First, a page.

A late 72 journey out of hibernation

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Hi I'm Gary and I'm a Nortohaulic. :cool: It's been 40 years since my last Commando but I just fell off the wagon. Purchase was more emotional than logical and with a bit of legerdemain on the seller's part I should have walked away, but NO. Hauled it home.
It had been in one family since 1985, lived on a small island, got little regular exercise, the clock shows 13,900 miles 300 of those since a motor overhaul in 2016 bore, pistons etc. Bike came with 15 years of records, receipts, been through those once quickly. It readily started and ran through the gears a mile up n down the rural road. Forgive me if the PO is here, he was more of a romantic than a mechanic, most work had been performed by shops, located a ferry ride and 100+ miles away. Have other bikes, don't NEED to ride right this right away but, well you know...
So hoping to share and gain insight from the fold on how to proceed. Let's say it's been living in benign neglect. Somewhat tatty, a ten footer, would be a fitting description.
Got a photocopy workshop manual with the bike. Will set valves. Put the camera in the holes. Try to get through a basic wake up maintenance.
Any help, suggestions, and even you maroon! comments welcome.
Will need to determine if it has combat spec parts. Heard rumors of a C mark on the head somewhere? Can cam lift be checked at the lifter?
Currently compression is 130, 145 after about 5-6 kicks throttle open with a gauge I know and trust. A glam shot with one of my Xs650s.
 
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Check it out & do the fluids...... Then get to burning asphalt. Looks good enough to me as is and so it shall to you as you ride it.. Keep watch on that master cylinder if not rebuilt. Had my old one fail at a most inconvenient time.
 

Saber

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I got one going last summer after 30 years of sitting. It came to life surprisingly well.
I put 1500 miles on it and then blew a head gasket at the end of summer. Lesson learned - check the head fasteners for proper torque.
 
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Beavered away on a round of basic maintenance, cleaning, n painting, set valves, they weren't bad, looked in the cylinders (pretty good) crosshatching still visible. sanded, cleaned, gapped point's, Lit the fires and put 50 miles on it. There's a long list but she's running, shifting riding good, and, um, it stops fairly well . Caught n fixed some oil n gas drips. Primary case seems to be the main leak now.

Now to get "the list" made, ordered, installed.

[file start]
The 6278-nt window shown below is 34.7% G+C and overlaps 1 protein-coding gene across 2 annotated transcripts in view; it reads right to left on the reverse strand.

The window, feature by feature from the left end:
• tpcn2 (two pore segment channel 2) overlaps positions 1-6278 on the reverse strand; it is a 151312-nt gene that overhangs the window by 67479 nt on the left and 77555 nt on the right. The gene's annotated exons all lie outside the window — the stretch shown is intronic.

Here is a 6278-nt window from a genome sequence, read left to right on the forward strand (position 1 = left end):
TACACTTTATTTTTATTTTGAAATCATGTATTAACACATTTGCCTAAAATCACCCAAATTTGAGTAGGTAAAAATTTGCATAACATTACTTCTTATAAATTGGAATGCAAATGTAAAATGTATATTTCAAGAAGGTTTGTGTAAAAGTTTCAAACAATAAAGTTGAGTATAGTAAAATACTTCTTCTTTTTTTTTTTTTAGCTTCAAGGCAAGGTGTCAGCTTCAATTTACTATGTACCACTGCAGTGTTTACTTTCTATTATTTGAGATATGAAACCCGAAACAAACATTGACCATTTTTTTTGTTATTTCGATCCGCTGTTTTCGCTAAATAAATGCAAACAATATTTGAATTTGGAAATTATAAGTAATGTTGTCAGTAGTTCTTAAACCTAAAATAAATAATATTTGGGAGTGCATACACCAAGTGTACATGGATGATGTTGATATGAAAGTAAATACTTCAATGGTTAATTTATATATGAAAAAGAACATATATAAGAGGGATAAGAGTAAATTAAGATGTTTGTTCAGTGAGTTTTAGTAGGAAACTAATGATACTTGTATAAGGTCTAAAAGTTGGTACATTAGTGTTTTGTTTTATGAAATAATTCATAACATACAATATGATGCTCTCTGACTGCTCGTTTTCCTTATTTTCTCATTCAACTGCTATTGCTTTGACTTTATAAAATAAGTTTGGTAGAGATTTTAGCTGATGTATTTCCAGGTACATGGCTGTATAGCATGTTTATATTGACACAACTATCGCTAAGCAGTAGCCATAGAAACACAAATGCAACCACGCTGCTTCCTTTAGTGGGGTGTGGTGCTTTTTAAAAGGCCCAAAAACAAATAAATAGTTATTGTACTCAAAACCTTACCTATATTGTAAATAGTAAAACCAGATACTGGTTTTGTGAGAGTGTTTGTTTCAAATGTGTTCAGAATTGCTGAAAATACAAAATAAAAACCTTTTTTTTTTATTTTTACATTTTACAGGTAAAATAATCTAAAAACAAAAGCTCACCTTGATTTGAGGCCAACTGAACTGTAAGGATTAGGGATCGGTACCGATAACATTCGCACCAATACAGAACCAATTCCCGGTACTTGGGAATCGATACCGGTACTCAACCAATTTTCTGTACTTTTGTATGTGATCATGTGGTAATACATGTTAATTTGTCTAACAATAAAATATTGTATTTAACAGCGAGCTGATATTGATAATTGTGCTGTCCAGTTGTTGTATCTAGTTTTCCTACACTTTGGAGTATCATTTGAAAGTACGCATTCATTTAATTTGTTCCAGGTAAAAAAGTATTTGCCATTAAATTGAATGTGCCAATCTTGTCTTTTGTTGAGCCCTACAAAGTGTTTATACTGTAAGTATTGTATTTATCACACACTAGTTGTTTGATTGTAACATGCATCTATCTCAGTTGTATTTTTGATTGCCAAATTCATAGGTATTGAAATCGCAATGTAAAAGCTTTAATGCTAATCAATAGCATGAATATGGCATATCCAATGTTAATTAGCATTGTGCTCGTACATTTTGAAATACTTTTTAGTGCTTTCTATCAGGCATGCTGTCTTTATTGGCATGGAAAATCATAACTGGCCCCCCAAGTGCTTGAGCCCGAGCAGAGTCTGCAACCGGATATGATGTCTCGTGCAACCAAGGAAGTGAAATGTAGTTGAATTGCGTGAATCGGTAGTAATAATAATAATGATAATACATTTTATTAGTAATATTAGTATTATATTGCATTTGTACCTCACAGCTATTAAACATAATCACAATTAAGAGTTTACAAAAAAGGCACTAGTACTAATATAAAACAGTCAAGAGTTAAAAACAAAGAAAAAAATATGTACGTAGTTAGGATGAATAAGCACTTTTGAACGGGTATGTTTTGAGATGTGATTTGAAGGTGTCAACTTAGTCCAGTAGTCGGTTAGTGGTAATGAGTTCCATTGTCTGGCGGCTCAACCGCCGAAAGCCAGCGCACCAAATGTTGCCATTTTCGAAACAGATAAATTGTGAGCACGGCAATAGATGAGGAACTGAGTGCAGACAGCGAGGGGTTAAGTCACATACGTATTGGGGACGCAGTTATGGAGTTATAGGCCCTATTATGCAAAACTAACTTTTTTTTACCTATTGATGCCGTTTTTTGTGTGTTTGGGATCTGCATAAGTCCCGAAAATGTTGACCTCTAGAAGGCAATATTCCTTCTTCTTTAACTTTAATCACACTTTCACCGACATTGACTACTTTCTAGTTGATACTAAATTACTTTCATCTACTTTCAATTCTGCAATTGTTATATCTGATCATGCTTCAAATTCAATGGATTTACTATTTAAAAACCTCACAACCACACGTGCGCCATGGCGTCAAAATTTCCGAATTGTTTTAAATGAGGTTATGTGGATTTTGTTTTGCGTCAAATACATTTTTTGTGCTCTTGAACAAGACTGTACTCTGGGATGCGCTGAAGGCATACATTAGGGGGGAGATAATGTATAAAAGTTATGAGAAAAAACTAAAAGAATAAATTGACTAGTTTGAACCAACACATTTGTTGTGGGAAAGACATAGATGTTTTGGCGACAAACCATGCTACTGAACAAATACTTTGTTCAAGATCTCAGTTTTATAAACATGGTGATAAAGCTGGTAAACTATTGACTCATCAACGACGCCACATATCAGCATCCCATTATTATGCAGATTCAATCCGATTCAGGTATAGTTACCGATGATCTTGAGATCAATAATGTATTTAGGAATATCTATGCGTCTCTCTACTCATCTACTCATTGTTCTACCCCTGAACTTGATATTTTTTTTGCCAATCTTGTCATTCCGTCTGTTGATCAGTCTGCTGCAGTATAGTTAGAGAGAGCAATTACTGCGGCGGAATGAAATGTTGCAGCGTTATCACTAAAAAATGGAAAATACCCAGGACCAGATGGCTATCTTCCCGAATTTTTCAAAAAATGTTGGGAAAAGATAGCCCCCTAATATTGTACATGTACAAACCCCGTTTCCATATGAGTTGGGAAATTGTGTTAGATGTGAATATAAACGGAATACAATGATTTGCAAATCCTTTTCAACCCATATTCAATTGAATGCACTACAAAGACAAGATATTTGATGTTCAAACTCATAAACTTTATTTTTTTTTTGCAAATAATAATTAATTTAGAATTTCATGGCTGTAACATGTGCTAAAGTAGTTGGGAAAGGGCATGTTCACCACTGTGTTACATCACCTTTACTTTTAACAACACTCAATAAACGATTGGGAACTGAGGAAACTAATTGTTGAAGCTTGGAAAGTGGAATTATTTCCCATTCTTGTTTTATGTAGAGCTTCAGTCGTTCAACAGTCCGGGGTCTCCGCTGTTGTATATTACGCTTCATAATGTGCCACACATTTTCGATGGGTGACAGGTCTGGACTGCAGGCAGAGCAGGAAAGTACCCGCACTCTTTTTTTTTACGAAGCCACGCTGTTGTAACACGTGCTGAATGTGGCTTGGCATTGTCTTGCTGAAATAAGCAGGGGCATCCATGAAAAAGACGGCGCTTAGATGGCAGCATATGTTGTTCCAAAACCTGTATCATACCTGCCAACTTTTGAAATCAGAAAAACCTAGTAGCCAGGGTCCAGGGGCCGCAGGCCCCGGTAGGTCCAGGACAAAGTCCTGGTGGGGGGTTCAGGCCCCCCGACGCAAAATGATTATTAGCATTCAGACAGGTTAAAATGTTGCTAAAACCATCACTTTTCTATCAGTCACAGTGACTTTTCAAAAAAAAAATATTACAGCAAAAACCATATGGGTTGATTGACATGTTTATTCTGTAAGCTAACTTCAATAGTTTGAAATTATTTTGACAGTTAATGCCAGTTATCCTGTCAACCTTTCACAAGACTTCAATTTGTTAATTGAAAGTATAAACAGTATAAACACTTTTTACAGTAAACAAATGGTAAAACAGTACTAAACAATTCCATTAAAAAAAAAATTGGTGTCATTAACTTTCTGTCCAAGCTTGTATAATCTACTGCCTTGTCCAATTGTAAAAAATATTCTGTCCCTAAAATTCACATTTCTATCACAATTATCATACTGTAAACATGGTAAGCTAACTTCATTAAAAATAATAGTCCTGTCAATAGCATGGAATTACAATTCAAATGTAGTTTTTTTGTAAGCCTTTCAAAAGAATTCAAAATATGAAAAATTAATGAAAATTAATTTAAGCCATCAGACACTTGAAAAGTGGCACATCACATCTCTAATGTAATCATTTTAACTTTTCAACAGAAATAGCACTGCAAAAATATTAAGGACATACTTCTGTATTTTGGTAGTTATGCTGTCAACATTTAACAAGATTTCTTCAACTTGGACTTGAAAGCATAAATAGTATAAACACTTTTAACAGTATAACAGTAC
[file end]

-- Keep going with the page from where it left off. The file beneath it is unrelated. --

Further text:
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There were fewer stop lights and cars on the road when those Commandos were being built. Stopping "fairly well" is about as good as it got. Engine braking is pretty good on a healthy Norton though.

I fantasize about a leak free Norton. So far that is the best I can do. Did you drain the primary case? It might have some excess oil in it. I'm not sure how the Commando primary case is though. It might not have a drain or a wet clutch. I haven't had a Commando since around 1986. Best way I've found so far with regard to oil leaks is to put my bike up on a stand when garaged so everything is horizontal. If I leave it on the side stand I have oil all along the bottom of the primary case in 3 days of sitting. Fast wet sumper and different design I have.

When I read you checked cylinders and they had good cross hatching, I thought to myself... he took the head off checked the cylinders and put it all back together overnight. I haven't had that much energy for turning wrenches for a very long time.

Looks good. Have fun with it.
 
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The cameras are inexpensive now days for taking a peek inside her.... I do it all the time because when they get along in miles and years one must ensure the insides are staying put. The bikes you pervs.
 
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Long couple days in the shop, she's coming along. Got the plugged idle orifice open, that really helped, installed a battery, fixed some bullet connectors, three one kick starts in a row. Woot Woot. Speedo started fritzing it had been working fine but I had the cable off cleaned oiled, might have made something worse. Odo still seems to work fine.